8 Major Findings and Headlines from BU CTE Researchers in the Past Year
Experts have made breakthroughs on diagnosing CTE in the living, and in studying the impact of college football on the brain, pro football’s link to ALS, and the risk of additional years of playing ice hockey
8 Major Findings and Headlines from BU CTE Researchers in the Past Year
Experts have made breakthroughs on diagnosing CTE in the living and in studying the impact of college football on the brain, pro football’s link to ALS, and the risk of additional years of playing ice hockey
Whenever a football player struts in celebration after making another bone-crushing hit, it’s hard not to wonder what the jarring clash of heads did to their brain. Same when watching a soccer defender repeatedly thumping headers upfield or a hockey center skating gingerly away from a bruising body check.
After 15 years of research into the toll of repeated head traumas on the brain, especially among athletes, Boston University’s Chronic Traumatic Encephalopathy (CTE) Center has changed the conversation around contact sports—and shifted the viewing experience for many fans. The center is a national leader in the study of CTE, a progressive degenerative brain disease, and its work—particularly on diagnosing star players like 49er Greg Clark and Canadien Ralph Backstrom—has made news worldwide. CTE has been linked to multiple symptomatic concussions and asymptomatic subconcussive blows to the head; it’s been found in military veterans, as well as in former sportspeople.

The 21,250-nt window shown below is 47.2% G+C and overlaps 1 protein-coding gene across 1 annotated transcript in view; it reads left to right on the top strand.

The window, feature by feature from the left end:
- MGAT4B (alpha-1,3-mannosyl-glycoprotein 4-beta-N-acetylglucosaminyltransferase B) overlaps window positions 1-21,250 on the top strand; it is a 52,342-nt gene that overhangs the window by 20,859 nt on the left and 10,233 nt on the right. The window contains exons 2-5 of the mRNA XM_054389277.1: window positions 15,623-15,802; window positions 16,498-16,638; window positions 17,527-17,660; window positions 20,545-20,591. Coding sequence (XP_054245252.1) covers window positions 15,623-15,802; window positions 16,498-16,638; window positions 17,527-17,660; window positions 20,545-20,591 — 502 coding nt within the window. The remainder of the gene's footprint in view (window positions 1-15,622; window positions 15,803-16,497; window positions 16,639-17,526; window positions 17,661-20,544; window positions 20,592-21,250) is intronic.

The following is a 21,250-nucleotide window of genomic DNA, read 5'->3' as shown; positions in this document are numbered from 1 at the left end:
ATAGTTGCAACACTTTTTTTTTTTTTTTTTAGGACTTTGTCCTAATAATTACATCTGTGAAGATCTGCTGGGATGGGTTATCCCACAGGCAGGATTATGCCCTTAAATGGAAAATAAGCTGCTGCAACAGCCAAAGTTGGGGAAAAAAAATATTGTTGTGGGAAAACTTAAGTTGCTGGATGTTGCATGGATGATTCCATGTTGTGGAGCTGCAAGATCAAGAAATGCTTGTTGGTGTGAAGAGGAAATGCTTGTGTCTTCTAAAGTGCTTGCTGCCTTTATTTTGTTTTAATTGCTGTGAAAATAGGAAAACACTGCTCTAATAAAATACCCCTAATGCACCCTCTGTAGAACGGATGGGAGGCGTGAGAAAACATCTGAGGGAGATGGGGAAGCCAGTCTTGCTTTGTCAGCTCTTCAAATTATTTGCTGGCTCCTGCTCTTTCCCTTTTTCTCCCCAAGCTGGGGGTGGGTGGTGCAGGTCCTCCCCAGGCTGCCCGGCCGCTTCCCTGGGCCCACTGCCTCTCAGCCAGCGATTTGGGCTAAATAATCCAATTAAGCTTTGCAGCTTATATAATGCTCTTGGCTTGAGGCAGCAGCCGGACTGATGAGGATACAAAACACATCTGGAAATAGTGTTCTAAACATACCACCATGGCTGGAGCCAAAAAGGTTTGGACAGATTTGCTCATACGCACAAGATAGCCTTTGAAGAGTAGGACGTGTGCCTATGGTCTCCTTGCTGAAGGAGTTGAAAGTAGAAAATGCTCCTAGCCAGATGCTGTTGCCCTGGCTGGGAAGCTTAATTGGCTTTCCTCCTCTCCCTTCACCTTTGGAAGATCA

For those afflicted by CTE, their brain can begin changing—deteriorating, even eventually shrinking—just months after a traumatic knock. For anyone who’s played an impact sport, the list of common symptoms posted on the CTE Center’s website is frightening: memory loss, confusion, impaired judgment, impulse control problems, aggression, depression, suicidality, parkinsonism. The final stage is progressive dementia.
The center is home to the VA-BU-CLF Brain Bank, which holds more than 1,250 brains for study and is billed as “the largest tissue repository in the world focused on traumatic brain injury and CTE.” Thanks to that library, BU researchers have found CTE—which can currently be diagnosed only after death—in more than 90 percent of former NFL players studied and shown CTE risk doubles after just three years of football.
With its studies continuing to advance our understanding of the disorder—and potential ways to prevent and diagnose it in the living—here are eight of the biggest CTE discoveries and headlines made by center experts this past year: